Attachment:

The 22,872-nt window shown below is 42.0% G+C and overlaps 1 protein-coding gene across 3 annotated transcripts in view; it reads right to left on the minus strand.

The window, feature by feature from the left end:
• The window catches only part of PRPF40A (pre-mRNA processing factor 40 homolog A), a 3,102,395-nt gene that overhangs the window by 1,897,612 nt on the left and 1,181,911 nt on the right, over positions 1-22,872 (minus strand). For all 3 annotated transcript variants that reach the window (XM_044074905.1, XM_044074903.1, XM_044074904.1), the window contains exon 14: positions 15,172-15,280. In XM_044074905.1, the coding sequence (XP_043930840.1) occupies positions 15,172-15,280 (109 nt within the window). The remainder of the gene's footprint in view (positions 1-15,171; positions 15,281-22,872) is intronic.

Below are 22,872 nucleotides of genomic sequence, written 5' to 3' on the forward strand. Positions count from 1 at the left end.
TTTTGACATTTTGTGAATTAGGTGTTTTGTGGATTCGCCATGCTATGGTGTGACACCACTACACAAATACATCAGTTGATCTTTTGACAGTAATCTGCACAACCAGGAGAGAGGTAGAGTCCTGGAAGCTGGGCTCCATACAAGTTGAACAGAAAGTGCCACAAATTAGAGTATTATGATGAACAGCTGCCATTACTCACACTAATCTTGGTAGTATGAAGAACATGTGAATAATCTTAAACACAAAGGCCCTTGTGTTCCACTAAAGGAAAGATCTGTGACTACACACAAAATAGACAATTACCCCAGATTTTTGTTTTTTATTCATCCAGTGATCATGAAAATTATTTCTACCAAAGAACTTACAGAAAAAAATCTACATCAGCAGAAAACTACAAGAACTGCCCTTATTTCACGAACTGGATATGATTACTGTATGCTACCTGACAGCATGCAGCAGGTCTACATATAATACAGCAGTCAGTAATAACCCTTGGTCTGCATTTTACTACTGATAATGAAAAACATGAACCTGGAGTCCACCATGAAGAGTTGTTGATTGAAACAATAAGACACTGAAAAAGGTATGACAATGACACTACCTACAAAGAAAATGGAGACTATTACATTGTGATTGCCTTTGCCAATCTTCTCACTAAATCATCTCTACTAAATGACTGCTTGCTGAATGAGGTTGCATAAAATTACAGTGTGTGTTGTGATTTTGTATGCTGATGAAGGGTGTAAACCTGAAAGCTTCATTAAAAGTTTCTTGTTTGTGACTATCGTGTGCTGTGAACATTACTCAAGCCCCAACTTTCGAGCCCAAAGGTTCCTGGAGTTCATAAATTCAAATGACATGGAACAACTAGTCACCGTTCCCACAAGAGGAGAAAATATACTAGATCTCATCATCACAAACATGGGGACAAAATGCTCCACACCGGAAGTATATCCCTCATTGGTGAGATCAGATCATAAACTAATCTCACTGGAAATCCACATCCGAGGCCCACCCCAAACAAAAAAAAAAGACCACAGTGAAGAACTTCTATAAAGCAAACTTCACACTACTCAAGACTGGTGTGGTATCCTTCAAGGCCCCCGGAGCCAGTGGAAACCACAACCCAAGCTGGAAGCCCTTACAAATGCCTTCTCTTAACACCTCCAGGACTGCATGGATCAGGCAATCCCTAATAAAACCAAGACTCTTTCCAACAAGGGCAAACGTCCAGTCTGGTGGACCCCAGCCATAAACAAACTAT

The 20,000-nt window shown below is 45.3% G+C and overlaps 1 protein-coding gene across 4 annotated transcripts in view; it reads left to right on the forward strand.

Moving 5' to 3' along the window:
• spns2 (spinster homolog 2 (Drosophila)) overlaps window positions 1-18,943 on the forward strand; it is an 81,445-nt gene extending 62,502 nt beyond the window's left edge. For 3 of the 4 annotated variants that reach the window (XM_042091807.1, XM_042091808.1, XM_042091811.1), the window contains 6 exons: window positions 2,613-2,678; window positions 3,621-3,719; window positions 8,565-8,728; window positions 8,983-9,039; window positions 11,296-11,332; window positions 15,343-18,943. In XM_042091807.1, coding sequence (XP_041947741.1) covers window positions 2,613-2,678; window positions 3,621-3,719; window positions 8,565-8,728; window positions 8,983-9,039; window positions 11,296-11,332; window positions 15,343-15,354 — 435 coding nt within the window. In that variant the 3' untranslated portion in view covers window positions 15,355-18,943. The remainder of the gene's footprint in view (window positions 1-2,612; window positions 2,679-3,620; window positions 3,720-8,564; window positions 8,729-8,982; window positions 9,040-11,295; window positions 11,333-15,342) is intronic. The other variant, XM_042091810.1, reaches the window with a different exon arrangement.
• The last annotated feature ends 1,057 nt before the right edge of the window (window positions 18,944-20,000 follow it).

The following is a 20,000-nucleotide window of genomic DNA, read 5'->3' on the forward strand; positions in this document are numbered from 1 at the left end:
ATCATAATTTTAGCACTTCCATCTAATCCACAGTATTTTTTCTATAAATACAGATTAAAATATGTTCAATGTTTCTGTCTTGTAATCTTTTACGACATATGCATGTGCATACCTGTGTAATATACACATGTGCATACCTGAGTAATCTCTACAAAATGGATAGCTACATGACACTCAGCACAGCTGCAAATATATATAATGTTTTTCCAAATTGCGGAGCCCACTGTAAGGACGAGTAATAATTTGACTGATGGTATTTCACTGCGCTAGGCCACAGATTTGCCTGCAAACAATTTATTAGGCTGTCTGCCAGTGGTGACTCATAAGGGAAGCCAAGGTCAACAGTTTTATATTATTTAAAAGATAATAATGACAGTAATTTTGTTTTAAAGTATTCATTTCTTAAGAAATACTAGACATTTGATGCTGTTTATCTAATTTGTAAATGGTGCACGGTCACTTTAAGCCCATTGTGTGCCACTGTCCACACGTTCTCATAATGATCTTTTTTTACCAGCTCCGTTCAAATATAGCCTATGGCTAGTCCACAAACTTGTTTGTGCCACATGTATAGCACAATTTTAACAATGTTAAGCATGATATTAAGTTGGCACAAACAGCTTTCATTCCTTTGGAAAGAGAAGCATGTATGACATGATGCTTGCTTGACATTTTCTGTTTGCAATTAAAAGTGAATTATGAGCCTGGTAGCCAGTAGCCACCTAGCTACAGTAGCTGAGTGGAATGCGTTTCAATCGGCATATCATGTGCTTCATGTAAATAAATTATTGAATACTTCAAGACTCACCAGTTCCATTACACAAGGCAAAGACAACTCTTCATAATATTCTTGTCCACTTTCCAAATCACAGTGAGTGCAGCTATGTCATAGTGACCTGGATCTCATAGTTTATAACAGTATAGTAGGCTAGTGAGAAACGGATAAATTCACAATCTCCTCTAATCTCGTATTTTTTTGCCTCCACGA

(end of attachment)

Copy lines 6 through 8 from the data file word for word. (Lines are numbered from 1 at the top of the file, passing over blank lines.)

The 20,000-nt window shown below is 45.3% G+C and overlaps 1 protein-coding gene across 4 annotated transcripts in view; it reads left to right on the forward strand.

Moving 5' to 3' along the window:
• spns2 (spinster homolog 2 (Drosophila)) overlaps window positions 1-18,943 on the forward strand; it is an 81,445-nt gene extending 62,502 nt beyond the window's left edge. For 3 of the 4 annotated variants that reach the window (XM_042091807.1, XM_042091808.1, XM_042091811.1), the window contains 6 exons: window positions 2,613-2,678; window positions 3,621-3,719; window positions 8,565-8,728; window positions 8,983-9,039; window positions 11,296-11,332; window positions 15,343-18,943. In XM_042091807.1, coding sequence (XP_041947741.1) covers window positions 2,613-2,678; window positions 3,621-3,719; window positions 8,565-8,728; window positions 8,983-9,039; window positions 11,296-11,332; window positions 15,343-15,354 — 435 coding nt within the window. In that variant the 3' untranslated portion in view covers window positions 15,355-18,943. The remainder of the gene's footprint in view (window positions 1-2,612; window positions 2,679-3,620; window positions 3,720-8,564; window positions 8,729-8,982; window positions 9,040-11,295; window positions 11,333-15,342) is intronic. The other variant, XM_042091810.1, reaches the window with a different exon arrangement.